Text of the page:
- Research article
- Open Access
Genetic diversity assessment of Tunisian Mycobacterium bovis population isolated from cattle
© The Author(s). 2017
Received: 26 May 2017
Accepted: 6 December 2017
Published: 16 December 2017
The genetic diversity of M. bovis in Tunisia is still underestimated despite the implementation of an eradication program. The lack of data about spatial distribution of the M. bovis population hinders the control of bovine tuberculosis (bTB) progress. This study represents the largest molecular analysis of M. bovis isolates in Tunisia. It is aimed to upgrade the understanding of bTB epidemiology and the geographical distribution of the infection. Tuberculosis research was performed in cattle (n = 149) with TB-compatible lesions collected over 5 months from a slaughterhouse located in Sfax, Tunisia.
Ninety-four animals were found to be infected by M. bovis and two others by M. caprae. Spoligotyping revealed twenty-five patterns, SB0120, SB0134, and SB0121 being the most prevalent profiles (36.4%, 11.4%, and 7.2%, respectively). Three new spoligotypes were detected: SB2345, SB2344 and SB2343. MIRU-VNTR analysis classified the isolates in seventy-three profiles and showed a large genotypic variety observed within the main spoligotype which was split into several MIRU-VNTR types: 29 in SB0120 (h = 0.983), 10 in SB0134 (h = 0.981) and 7 in SB0121 (h = 1). Genotyping revealed a common pattern in different geographic regions. It also showed that Sfax, located in southern-Tunisia, represents a high-risk area with an elevated genetic diversity.
Spatial analysis may provide insights into disease transmission, which affects the effectiveness of eradication campaigns in cattle.
Bovine tuberculosis (bTB) is one of the seven endemic zoonoses neglected worldwide, especially in developing countries . It is mainly caused by M. bovis, a member of the Mycobacterium tuberculosis complex (MTBC). M. bovis has a wide host range and can affect various target species, including domesticanimals, mainly cattle. M. bovis can be transmitted from animals to humans in close contact including aerosols, consuming unpasteurized milk or dairy products and less often by skin contact.
A national bTB control program has been implemented in Tunisia since 1984 based essentially on the intra-dermal tuberculin skin testing and routine slaughterhouse meat inspections of dairy cattle .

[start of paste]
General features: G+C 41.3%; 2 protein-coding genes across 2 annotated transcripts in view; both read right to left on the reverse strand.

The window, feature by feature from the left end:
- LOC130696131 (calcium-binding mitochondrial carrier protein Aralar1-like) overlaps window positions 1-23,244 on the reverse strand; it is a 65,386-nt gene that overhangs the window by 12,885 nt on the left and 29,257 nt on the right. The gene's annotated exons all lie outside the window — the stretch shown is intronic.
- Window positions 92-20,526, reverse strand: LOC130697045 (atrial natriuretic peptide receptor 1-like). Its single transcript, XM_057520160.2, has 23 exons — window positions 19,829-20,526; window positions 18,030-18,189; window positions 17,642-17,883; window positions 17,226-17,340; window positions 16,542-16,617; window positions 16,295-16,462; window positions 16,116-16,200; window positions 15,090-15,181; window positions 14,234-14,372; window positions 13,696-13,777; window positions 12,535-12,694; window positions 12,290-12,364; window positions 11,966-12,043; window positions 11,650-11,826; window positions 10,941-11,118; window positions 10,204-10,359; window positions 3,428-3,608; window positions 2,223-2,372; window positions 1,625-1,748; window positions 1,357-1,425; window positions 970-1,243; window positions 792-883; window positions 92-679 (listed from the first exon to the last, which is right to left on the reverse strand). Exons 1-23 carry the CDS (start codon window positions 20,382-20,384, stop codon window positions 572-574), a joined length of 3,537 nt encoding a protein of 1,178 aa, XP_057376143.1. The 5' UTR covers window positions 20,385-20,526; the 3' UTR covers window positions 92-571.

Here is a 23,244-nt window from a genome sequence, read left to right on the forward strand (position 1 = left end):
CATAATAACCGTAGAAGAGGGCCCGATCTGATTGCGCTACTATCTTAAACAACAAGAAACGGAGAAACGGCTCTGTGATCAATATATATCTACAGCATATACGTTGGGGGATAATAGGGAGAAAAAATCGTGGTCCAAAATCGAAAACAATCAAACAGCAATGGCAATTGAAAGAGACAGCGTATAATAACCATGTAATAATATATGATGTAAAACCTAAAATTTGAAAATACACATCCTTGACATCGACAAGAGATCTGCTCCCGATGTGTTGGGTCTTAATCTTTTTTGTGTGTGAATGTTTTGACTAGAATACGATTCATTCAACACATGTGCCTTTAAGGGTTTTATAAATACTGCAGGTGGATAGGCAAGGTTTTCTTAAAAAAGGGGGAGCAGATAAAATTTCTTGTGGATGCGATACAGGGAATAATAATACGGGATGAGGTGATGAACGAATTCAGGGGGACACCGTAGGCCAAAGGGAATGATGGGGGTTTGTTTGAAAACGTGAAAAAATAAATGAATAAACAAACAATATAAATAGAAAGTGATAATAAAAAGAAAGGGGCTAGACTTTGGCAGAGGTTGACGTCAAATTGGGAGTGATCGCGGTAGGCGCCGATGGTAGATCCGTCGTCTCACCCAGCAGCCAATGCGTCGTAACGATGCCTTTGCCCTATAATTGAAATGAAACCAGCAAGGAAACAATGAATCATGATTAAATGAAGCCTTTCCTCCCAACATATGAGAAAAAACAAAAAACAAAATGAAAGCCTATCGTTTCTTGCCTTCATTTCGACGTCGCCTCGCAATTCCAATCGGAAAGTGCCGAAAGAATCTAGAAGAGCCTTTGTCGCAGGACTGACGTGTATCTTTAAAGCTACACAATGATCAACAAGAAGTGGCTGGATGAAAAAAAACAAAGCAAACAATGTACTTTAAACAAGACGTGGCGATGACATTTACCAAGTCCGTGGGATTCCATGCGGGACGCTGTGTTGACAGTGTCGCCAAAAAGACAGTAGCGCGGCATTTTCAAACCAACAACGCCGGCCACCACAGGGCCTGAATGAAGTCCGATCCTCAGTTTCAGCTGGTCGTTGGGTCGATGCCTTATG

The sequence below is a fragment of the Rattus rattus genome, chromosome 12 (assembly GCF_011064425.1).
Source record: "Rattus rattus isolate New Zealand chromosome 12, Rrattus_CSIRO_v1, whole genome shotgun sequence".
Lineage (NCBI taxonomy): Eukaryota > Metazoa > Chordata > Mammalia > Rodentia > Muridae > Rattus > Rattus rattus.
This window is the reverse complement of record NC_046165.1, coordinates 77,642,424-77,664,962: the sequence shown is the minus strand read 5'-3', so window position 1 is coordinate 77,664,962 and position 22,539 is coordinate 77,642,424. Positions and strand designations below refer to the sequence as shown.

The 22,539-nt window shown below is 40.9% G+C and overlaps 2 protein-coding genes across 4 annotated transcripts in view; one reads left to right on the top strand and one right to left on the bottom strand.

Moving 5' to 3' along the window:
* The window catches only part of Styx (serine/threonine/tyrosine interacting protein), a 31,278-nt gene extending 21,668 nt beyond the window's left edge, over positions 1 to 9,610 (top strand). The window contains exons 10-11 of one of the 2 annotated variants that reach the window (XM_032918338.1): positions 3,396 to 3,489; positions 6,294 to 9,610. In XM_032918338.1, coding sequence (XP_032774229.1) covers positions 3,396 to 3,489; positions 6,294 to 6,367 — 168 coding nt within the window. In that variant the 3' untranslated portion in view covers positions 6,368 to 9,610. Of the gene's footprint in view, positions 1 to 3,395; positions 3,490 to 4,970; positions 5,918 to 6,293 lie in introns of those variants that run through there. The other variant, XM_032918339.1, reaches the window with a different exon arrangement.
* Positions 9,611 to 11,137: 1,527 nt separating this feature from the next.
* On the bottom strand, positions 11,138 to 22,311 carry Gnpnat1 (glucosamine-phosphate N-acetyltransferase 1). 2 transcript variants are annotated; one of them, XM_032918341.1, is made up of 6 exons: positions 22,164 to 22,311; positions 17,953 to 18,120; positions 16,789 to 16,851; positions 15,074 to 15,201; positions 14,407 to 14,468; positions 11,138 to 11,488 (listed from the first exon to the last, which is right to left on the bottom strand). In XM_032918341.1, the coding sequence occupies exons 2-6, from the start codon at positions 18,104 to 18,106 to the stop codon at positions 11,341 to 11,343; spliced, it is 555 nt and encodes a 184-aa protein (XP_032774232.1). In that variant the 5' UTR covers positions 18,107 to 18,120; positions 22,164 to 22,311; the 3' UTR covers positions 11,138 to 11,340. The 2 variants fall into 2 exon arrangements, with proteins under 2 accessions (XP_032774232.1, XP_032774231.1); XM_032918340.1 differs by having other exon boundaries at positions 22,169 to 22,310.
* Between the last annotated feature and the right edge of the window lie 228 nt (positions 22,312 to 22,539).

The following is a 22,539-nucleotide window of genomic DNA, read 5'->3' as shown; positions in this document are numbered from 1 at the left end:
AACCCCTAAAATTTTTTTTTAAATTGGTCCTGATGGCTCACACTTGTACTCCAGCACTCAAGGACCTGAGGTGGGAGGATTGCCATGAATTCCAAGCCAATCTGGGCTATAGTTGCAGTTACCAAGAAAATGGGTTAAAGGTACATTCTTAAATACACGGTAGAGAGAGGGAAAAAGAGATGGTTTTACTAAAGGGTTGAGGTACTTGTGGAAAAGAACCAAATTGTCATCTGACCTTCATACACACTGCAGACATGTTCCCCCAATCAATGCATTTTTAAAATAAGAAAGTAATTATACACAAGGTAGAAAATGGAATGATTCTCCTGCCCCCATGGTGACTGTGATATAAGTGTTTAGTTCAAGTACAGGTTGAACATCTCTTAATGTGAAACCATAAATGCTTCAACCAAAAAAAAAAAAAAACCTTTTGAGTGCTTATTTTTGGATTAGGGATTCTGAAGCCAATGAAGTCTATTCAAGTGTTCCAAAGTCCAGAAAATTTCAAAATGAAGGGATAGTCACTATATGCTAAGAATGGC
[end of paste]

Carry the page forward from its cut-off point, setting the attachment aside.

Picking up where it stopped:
The organized intensive livestock belonging to the state and subjected to the bTB eradication program.
The private sector is the so-called unorganized Tunisian livestock, which consists of 60 to 70% of the whole bovine livestock and extensive or semi-extensive cattle herds belonging to private owners . Nevertheless, the bTB is still prevalent mainly in the private sector where disease control is based on a scarce veterinary activity limited to visual inspection of carcasses in slaughterhouses without routine intra-dermal tuberculin skin testing. From January to August 2013, 499 cows showed TB-compatible lesions during the meat inspection among 37,060 slaughtered animals . Moreover, the majority of Tunisian cattle are not registered and cattle movement control schemes are unknown. Most of the bTB cases in Tunisia are discovered during meat inspection of cattle slaughtered at regular slaughterhouses when gross visible lesions typical of the disease are detected. However, in two recent Tunisian studies, M. bovis was isolated from milk and in 35% of the cattle exhibiting lesions [3, 5]. This suggests that bTB caused by M. bovis still persists in animals and thus could affect ecosystems and cause human extra-pulmonary tuberculosis (EPTB). In fact, in Tunisia, the prevalence of M. bovis as a causative agent of EPTB is high and divergent from studies in African countries . Recently, Ghariani et al. and Siala et al. have shown that M. bovis, the agent of bovine TB, is a major cause of lymphadenitis TB with a frequency of 57% in north and 76% in south Tunisia, respectively [7, 8]. Consumption of not well-cooked meat and drinking raw milk from infected animals are common practices and could be the main causes of human EPTB [7, 8].